NISKAYUNA — Niskayuna school officials are exploring a partnership with a private Chinese school that wants to model its curriculum on an American school as it grows to serve older students.
Niskayuna Superintendent Cosimo Tangorra Jr. will travel to China later this fall to meet with leaders of Beijing-based Wisdom International Education Group, which runs private elementary Montessori schools in China.
The Chinese school plans to expand from its current size, serving kindergarten through 6th-grade students, to include middle- and high-school grades, said Ed Alston, former Niskayuna language director and head of the school’s international exchange program, during a school board meeting last week.
He said the Chinese school wants to model its curriculum and teacher training on the American model, and after meeting with other American schools, it landed on Niskayuna as the district to partner with. Alston said discussions with the private school began last year and that leaders from the Chinese school had asked for reams of Niskayuna performance data.
After studying the performance data, officials from the Chinese school returned to the states to meet with Tangorra and other people from Niskayuna. They invited Tangorra and Alston to visit China this fall for more discussion; the Chinese school will pay for the trip, Tangorra said.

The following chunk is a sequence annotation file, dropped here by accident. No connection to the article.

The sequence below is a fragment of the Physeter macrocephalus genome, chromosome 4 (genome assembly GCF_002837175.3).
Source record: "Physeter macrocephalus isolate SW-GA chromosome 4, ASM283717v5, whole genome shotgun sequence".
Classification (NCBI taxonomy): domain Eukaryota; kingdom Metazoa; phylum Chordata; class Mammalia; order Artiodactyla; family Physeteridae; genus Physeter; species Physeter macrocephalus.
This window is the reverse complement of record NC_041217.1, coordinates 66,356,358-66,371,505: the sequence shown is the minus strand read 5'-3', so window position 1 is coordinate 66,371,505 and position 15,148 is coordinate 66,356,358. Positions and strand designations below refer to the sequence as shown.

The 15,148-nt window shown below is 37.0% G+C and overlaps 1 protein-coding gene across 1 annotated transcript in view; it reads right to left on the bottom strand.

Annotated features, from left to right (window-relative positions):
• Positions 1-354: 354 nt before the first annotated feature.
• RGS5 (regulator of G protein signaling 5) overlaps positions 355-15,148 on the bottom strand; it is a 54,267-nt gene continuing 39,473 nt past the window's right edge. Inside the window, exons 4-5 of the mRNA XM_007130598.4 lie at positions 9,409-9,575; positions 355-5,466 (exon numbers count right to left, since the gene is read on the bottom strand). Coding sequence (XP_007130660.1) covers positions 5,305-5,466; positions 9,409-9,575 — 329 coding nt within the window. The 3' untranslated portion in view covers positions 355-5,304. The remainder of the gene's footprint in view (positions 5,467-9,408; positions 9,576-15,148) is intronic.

“They asked us if we would be partners with them based on our reputation and results,” Alston said.
Nothing has been agreed to or finalized, Tangorra cautioned, and he plans to return from the overseas trip with a better sense of what Niskayuna would get out of a potential partnership.
“This is not just entering in an inter-municipal agreement with the school in the next county,” Tangorra said, alluding to the complexity of coming up with an agreement. “There are many, many obstacles in the way for making this happen. None of them are insurmountable.”
As described at last week’s board meeting, Alston said the Chinese school would develop its middle and high schools using the “Niskayuna model.” A delegation of Chinese students would likely come to Niskayuna to study in the district’s schools, and students in China would graduate with a Niskayuna branded diploma.
Niskayuna teachers and administrators would travel to China, and staff from the Chinese schools would travel to Niskayuna. Eventually, Niskayuna students would have the opportunity to study in China.
Tangorra said working with an international school to model Niskayuna’s curriculum would be a new lens through which the district could improve its own programs. He also said the district would likely learn things from the way the Chinese school teaches its students.
“We would be foolish not to think they would have instruction we aren’t familiar with that we could capitalize on,” Tangorra said.
Board members encouraged Tangorra to continue with discussions and think about what, specifically, Niskayuna would get out of a partnership with the Chinese school, emphasizing that the “Niskayuna model” has come after tremendous amounts of work and expense.
“I do see they came with an ask, and I’m not sure what our ask is here other than what we know we would get intuitively,” board member Pat Lanotte said.